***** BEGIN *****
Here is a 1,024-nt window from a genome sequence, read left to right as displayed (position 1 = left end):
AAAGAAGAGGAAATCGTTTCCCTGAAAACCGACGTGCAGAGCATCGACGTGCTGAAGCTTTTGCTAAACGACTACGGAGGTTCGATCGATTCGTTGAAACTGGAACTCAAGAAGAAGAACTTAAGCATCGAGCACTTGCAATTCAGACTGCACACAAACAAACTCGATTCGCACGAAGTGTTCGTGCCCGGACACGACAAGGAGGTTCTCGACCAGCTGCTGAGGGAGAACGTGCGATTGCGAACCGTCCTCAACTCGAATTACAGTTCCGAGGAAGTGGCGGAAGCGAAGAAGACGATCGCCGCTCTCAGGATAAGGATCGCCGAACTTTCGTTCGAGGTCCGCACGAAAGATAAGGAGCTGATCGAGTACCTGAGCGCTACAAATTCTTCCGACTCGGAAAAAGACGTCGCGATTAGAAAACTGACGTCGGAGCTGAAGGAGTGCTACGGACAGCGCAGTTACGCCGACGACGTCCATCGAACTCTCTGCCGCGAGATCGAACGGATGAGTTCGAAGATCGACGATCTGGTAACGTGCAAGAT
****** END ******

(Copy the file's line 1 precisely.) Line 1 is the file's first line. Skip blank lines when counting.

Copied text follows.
Here is a 1,024-nt window from a genome sequence, read left to right as displayed (position 1 = left end):